GREAT FALLS TRIBUNE (Montana) 16 August 05 Ideal conditions led to Big Sandy's toad invasion
Photo: Garrit Ophus, 17, holds a handful of small Great Plains toads he collected from in and around the city pool in Big Sandy Monday. Thousands of the hopping critters have invaded the small town of Big Sandy over the last week. (Robin Loznak)
Rest easy Big Sandy, hail and locusts are not in the forecast.
The thousands of toads that hopped into the farm town en masselast week are not one of the Biblical seven plagues, which were actually frogs anyway.
Instead of God's wrath, they represent nature's bounty, likely the result of a rainy spring, herpetologists say.
The nickel-sized amphibians are Great Plains Toads, which are classified as a "Species of Concern" in Montana, said Allison Puchniak, a native species biologist with Montana Fish, Wildlife and Parks in Billings.
"Knowing that they had a good year is really very exciting," Puchniak said. "We don't have an enormous number of breeding ponds documented in Montana."
The brown and black toads, which look like they're dressed in military camouflage, are known to burrow into the earth until weather conditions are just right and then breed en masse, Puchniak said.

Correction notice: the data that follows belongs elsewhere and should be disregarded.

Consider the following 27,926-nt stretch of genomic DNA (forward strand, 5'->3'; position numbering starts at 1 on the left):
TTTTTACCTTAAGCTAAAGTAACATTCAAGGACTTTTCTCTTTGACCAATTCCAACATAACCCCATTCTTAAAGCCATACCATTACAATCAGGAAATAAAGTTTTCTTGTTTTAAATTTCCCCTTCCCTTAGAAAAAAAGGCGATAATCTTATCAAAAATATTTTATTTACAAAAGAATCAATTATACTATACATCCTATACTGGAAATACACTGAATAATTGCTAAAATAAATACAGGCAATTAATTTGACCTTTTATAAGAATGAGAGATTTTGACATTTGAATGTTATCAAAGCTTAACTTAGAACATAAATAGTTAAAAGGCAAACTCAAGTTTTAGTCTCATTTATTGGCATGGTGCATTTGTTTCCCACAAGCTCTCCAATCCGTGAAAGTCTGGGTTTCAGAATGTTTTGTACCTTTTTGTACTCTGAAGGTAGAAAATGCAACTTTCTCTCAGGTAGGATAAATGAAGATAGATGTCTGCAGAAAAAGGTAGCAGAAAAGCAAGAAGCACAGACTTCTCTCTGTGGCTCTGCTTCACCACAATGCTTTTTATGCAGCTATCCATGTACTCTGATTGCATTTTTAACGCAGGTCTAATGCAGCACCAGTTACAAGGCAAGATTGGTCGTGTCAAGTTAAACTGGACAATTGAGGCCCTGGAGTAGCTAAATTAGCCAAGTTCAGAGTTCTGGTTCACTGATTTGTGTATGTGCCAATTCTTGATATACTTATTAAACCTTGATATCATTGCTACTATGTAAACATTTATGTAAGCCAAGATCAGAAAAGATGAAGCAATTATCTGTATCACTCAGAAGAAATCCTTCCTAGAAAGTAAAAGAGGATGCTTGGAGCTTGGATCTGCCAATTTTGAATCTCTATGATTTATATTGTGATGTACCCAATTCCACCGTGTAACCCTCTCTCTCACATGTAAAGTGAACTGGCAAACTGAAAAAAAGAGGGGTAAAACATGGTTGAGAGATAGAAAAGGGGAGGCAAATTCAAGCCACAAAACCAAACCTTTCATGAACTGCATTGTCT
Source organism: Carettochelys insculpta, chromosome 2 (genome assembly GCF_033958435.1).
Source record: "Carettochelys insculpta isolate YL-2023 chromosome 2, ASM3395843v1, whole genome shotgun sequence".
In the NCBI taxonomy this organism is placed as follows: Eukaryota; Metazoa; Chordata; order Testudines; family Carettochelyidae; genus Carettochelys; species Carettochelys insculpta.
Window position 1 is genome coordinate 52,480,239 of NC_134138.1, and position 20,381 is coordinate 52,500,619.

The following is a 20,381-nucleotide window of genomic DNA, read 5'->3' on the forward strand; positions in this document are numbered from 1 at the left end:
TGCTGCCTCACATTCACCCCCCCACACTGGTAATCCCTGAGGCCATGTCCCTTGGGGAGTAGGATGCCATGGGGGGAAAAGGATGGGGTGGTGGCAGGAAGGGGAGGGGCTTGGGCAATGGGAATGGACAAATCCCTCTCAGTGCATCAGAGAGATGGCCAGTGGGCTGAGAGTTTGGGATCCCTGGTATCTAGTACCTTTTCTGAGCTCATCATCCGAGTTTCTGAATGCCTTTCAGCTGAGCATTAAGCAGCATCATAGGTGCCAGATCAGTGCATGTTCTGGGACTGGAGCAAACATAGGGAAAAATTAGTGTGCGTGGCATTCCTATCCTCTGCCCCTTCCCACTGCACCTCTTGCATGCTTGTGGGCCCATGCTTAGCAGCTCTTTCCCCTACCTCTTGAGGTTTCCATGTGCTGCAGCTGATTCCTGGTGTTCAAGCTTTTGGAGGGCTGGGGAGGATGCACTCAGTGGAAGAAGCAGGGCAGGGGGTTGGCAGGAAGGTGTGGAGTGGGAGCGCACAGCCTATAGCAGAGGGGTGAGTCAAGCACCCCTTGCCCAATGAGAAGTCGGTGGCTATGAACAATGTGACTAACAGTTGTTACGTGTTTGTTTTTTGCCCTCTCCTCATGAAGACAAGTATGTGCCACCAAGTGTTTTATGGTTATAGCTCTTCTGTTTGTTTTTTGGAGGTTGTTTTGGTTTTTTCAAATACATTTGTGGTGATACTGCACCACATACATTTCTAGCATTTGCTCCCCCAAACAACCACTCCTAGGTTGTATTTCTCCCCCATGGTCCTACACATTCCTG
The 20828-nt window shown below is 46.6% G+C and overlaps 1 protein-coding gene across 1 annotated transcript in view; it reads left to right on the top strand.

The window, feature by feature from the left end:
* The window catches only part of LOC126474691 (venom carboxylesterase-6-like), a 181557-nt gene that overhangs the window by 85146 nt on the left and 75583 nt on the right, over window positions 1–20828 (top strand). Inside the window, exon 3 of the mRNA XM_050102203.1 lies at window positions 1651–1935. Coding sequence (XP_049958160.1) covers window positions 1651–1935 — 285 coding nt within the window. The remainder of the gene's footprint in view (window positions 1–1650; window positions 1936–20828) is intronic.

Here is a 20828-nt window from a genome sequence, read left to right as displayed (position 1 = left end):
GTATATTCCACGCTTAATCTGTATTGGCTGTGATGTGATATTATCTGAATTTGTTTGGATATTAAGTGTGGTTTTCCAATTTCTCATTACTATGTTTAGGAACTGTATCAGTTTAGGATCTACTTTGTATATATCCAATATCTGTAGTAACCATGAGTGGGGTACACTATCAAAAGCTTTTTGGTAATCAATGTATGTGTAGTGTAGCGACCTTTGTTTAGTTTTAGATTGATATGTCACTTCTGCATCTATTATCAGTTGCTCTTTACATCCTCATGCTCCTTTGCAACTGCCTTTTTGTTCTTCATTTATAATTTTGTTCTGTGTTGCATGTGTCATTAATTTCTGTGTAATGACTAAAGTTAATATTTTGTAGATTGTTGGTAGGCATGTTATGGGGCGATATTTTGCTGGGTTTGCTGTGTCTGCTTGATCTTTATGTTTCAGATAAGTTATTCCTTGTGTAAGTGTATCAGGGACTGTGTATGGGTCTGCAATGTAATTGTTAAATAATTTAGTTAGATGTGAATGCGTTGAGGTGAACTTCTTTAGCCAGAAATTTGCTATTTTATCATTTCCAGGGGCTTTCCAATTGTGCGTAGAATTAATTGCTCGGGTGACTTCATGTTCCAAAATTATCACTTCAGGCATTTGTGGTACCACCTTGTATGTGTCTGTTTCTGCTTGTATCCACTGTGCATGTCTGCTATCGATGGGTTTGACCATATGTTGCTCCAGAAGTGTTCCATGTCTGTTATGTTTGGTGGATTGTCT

The young "herps," as biologists like to call them, came to town after they "metamorphosed," or matured from tadpoles to toads, and left their nursery pond together in search of food.
The bumper crop was likely the result of a good pond with no fish or predatory insects combined with a good, wet year.
It only takes a few of the web-footed creatures to achieve a baby boom — each female can lay up to 45,000 eggs, Puchniak said.
But although they're not threatened or endangered, the toads are not abundant in Montana. And they don't reach sexual maturity for two to three years, during which time many cruel fates can await them.
Puchniak encouraged curious folks to enjoy, but not collect the tiny visitors.
Collecting native amphibians for commercial sale is illegal in Montana, she said.
And keeping them alive is a challenge.
The toads need certain types of ants, termites and beetles, combined with proper burrowing material, to survive, Puchniak said.
"As interesting and exciting as it is, we would encourage people to watch wildlife where they see them."